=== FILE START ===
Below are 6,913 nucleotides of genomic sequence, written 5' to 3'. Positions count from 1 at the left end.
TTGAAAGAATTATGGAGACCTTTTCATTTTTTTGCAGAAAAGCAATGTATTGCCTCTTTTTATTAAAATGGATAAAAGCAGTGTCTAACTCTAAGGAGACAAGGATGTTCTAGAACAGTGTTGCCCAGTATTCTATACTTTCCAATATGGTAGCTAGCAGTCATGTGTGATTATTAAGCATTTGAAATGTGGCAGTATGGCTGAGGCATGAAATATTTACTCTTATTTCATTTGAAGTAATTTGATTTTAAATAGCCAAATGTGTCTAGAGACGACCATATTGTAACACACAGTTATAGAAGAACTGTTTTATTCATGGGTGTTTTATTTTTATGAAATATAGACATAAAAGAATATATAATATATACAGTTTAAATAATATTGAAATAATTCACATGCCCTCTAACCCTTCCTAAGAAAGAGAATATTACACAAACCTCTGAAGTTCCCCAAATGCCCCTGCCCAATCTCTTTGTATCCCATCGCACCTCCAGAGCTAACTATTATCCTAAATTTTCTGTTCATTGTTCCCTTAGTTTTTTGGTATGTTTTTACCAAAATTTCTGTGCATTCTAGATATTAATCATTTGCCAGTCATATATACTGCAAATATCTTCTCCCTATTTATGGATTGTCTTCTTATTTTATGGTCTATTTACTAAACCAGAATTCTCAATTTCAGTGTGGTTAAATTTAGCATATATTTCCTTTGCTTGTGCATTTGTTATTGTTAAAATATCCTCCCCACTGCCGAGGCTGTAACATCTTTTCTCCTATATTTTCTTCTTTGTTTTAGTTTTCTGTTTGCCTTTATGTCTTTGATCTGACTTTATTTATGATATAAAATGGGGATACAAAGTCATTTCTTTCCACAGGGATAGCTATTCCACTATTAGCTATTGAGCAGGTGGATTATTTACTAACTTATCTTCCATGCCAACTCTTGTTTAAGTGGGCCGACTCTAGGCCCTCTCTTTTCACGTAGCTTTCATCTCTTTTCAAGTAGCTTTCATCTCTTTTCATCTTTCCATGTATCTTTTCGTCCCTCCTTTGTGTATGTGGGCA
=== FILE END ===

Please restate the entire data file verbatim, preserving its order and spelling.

Below are 6,913 nucleotides of genomic sequence, written 5' to 3'. Positions count from 1 at the left end.
TTGAAAGAATTATGGAGACCTTTTCATTTTTTTGCAGAAAAGCAATGTATTGCCTCTTTTTATTAAAATGGATAAAAGCAGTGTCTAACTCTAAGGAGACAAGGATGTTCTAGAACAGTGTTGCCCAGTATTCTATACTTTCCAATATGGTAGCTAGCAGTCATGTGTGATTATTAAGCATTTGAAATGTGGCAGTATGGCTGAGGCATGAAATATTTACTCTTATTTCATTTGAAGTAATTTGATTTTAAATAGCCAAATGTGTCTAGAGACGACCATATTGTAACACACAGTTATAGAAGAACTGTTTTATTCATGGGTGTTTTATTTTTATGAAATATAGACATAAAAGAATATATAATATATACAGTTTAAATAATATTGAAATAATTCACATGCCCTCTAACCCTTCCTAAGAAAGAGAATATTACACAAACCTCTGAAGTTCCCCAAATGCCCCTGCCCAATCTCTTTGTATCCCATCGCACCTCCAGAGCTAACTATTATCCTAAATTTTCTGTTCATTGTTCCCTTAGTTTTTTGGTATGTTTTTACCAAAATTTCTGTGCATTCTAGATATTAATCATTTGCCAGTCATATATACTGCAAATATCTTCTCCCTATTTATGGATTGTCTTCTTATTTTATGGTCTATTTACTAAACCAGAATTCTCAATTTCAGTGTGGTTAAATTTAGCATATATTTCCTTTGCTTGTGCATTTGTTATTGTTAAAATATCCTCCCCACTGCCGAGGCTGTAACATCTTTTCTCCTATATTTTCTTCTTTGTTTTAGTTTTCTGTTTGCCTTTATGTCTTTGATCTGACTTTATTTATGATATAAAATGGGGATACAAAGTCATTTCTTTCCACAGGGATAGCTATTCCACTATTAGCTATTGAGCAGGTGGATTATTTACTAACTTATCTTCCATGCCAACTCTTGTTTAAGTGGGCCGACTCTAGGCCCTCTCTTTTCACGTAGCTTTCATCTCTTTTCAAGTAGCTTTCATCTCTTTTCATCTTTCCATGTATCTTTTCGTCCCTCCTTTGTGTATGTGGGCA